The big question then, is why. Well, we found out through the grapevine that several big names attached to the show (in the autograph pavilion) had to cancel. The date of the show itself fell close to the start of school — which could mean that college kids have left their nests and weren’t able to hoof it in, and parents were less likely to schedule a family outing with academia on their minds. And the show itself is spread out over 4 days, which may be pushing content and the ability to enjoy it, to the limit of those in attendance. Friends of ours who came out to the show told us that the artist alley was “explorable in under 2 hours… even with lollygagging”. So, with fewer booths to peruse, and a plethora of time to meander among them? The data doesn’t lie. Less butts in the building, and those butts weren’t farting cash.
So, what does a budding indie creator do when a show under-performs? It’s a complicated answer that sadly will be shades of grey versus a stark black-and-white “if-then” statement. In the past, I’ve long held the belief that even bad shows can be made good through networking, research, experimentation, and the commitment to the grind. And there lays our remaining roads to dawdle down.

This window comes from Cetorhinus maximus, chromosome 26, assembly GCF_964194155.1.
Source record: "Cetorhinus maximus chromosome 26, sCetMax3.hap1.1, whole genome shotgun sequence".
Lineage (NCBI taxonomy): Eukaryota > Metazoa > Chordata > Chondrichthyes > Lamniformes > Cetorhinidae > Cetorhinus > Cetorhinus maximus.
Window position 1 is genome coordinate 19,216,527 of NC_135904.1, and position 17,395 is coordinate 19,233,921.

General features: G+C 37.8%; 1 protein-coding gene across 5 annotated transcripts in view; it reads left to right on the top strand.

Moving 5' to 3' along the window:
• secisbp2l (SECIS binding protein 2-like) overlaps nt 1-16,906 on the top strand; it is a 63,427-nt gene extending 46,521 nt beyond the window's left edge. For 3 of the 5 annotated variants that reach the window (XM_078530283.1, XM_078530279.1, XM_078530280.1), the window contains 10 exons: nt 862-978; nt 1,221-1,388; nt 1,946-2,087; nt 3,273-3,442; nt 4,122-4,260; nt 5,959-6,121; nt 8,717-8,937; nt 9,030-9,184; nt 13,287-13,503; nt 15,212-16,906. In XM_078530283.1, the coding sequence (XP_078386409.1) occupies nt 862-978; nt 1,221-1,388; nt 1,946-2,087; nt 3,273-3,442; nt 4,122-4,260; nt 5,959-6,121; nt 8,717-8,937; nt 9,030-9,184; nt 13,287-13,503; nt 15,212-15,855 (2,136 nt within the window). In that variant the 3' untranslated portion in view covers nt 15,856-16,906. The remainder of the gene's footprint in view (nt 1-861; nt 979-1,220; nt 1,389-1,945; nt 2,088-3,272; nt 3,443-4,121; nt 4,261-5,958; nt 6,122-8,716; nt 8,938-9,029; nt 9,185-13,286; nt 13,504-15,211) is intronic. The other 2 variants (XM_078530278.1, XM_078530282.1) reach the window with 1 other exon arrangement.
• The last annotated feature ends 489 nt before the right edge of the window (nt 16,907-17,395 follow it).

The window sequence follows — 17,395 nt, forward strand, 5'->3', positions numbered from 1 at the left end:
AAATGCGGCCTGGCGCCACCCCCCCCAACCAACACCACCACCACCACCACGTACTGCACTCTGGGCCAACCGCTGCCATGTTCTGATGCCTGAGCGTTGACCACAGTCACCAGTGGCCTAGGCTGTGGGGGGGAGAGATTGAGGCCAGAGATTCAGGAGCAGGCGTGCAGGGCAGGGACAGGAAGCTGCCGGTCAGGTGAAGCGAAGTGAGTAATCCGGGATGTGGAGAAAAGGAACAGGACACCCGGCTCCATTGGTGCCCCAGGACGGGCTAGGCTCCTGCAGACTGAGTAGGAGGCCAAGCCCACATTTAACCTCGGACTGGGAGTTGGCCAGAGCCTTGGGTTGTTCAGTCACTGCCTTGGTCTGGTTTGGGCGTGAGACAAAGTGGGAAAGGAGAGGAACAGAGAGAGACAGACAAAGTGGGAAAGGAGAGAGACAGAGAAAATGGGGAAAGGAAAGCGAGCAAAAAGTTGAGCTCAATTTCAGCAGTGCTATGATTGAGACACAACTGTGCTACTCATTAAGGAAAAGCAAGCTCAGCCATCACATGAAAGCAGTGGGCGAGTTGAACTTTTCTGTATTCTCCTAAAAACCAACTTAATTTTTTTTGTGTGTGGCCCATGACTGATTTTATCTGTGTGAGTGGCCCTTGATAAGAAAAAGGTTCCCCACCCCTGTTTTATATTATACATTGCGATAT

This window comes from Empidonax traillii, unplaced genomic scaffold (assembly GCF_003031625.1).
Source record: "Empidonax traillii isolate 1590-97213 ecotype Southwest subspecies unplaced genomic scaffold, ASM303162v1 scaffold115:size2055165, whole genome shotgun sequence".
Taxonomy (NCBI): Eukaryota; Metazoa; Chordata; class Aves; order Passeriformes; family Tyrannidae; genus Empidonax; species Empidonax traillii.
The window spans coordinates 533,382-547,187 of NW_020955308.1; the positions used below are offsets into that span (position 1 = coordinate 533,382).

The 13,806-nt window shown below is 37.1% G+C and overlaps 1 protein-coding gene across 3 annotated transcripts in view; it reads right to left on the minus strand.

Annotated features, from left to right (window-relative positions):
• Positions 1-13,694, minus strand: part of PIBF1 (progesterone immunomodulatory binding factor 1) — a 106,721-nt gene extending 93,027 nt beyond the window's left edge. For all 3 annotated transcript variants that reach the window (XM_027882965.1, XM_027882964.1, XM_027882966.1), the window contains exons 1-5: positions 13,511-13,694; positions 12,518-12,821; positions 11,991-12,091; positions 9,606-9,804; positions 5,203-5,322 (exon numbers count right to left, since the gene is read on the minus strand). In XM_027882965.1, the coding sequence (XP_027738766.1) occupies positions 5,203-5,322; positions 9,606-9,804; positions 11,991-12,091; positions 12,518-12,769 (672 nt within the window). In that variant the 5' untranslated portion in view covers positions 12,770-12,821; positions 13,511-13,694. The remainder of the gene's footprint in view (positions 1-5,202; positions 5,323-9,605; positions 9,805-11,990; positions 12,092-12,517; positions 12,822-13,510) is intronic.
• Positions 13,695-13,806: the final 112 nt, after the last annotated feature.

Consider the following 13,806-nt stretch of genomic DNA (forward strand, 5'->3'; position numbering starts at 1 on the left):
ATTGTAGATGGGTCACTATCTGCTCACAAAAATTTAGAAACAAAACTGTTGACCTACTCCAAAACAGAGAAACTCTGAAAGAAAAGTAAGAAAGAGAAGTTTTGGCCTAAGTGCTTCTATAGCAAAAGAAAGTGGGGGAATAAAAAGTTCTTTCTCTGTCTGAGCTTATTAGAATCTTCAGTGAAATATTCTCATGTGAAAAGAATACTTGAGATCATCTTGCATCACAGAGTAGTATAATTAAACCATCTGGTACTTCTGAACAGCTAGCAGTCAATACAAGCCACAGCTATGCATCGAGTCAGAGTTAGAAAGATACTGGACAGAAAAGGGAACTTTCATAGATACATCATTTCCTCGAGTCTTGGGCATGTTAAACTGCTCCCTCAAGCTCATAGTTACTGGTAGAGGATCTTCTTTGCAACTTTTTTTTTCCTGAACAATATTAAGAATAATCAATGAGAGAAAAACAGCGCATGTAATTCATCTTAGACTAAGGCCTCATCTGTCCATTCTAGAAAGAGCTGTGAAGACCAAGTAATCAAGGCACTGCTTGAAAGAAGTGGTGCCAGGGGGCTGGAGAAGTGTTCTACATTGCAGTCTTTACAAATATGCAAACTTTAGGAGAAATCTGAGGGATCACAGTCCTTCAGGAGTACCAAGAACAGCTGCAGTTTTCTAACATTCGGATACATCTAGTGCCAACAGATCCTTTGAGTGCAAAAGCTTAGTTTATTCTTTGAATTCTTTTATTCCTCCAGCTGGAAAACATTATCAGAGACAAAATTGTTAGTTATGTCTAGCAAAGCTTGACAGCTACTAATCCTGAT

I’ve talked before about the power of networking. Essentially, when a show-floor is deader-than-a-doornail, it’s an opportune time to walk the floor yourself and commiserate with your brethren in the alley. Check out their work. Ask them about their process. Ask about who their vendors are, and if they’d recommend them. Look over their displays and see if anything could apply to your own table-scape. Compare war stories, and helpful notes. In doing so, you’ll wind up with a potential well of knowledge from which to dip into. And that well? Well worth a day of less-than-great sales! Double points for the homonyms.
And what of research. When a show slows down to a crawl, it’s a good time to perform a bit of market research, my friend! When people did take a chance to stop and hear our pitch, I was sure to ask a bit more than “hey, wanna buy my stuff?”. I asked how their show was going. What they were checking out. What they liked, and were looking forward to elsewhere on the show-floor. In doing so, we learned that many attendees came out specifically for expensive autographs and photo ops. The Artist Alley was merely a timewaster. Armed with that knowledge, we know now that shows with a lengthy list of photo-ops and autograph seekers may not be the best cons for us to table at in the future. Research leads to better planning!